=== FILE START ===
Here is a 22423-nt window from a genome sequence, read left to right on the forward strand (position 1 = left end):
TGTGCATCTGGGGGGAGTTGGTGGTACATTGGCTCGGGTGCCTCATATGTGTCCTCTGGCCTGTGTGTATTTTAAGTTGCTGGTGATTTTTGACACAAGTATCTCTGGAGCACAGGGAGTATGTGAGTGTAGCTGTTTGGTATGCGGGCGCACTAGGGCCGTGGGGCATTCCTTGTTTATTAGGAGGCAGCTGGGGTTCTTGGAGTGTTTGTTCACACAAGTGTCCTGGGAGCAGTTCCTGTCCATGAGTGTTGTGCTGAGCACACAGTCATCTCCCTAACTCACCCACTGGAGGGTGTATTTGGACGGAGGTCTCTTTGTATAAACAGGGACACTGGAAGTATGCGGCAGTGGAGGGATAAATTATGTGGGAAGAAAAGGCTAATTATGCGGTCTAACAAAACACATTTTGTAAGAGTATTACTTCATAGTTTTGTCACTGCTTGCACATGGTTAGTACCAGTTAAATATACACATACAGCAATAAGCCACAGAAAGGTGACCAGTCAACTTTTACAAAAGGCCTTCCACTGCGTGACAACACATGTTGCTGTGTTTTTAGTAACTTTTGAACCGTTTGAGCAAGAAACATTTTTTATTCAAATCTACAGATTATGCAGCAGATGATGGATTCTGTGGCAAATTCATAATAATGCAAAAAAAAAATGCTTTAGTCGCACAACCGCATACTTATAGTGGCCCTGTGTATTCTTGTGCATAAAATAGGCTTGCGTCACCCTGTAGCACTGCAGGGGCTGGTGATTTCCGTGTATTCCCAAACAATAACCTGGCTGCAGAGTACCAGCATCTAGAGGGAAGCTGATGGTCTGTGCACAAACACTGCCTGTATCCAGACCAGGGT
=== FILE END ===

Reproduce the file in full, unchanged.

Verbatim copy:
Here is a 22423-nt window from a genome sequence, read left to right on the forward strand (position 1 = left end):
TGTGCATCTGGGGGGAGTTGGTGGTACATTGGCTCGGGTGCCTCATATGTGTCCTCTGGCCTGTGTGTATTTTAAGTTGCTGGTGATTTTTGACACAAGTATCTCTGGAGCACAGGGAGTATGTGAGTGTAGCTGTTTGGTATGCGGGCGCACTAGGGCCGTGGGGCATTCCTTGTTTATTAGGAGGCAGCTGGGGTTCTTGGAGTGTTTGTTCACACAAGTGTCCTGGGAGCAGTTCCTGTCCATGAGTGTTGTGCTGAGCACACAGTCATCTCCCTAACTCACCCACTGGAGGGTGTATTTGGACGGAGGTCTCTTTGTATAAACAGGGACACTGGAAGTATGCGGCAGTGGAGGGATAAATTATGTGGGAAGAAAAGGCTAATTATGCGGTCTAACAAAACACATTTTGTAAGAGTATTACTTCATAGTTTTGTCACTGCTTGCACATGGTTAGTACCAGTTAAATATACACATACAGCAATAAGCCACAGAAAGGTGACCAGTCAACTTTTACAAAAGGCCTTCCACTGCGTGACAACACATGTTGCTGTGTTTTTAGTAACTTTTGAACCGTTTGAGCAAGAAACATTTTTTATTCAAATCTACAGATTATGCAGCAGATGATGGATTCTGTGGCAAATTCATAATAATGCAAAAAAAAAATGCTTTAGTCGCACAACCGCATACTTATAGTGGCCCTGTGTATTCTTGTGCATAAAATAGGCTTGCGTCACCCTGTAGCACTGCAGGGGCTGGTGATTTCCGTGTATTCCCAAACAATAACCTGGCTGCAGAGTACCAGCATCTAGAGGGAAGCTGATGGTCTGTGCACAAACACTGCCTGTATCCAGACCAGGGT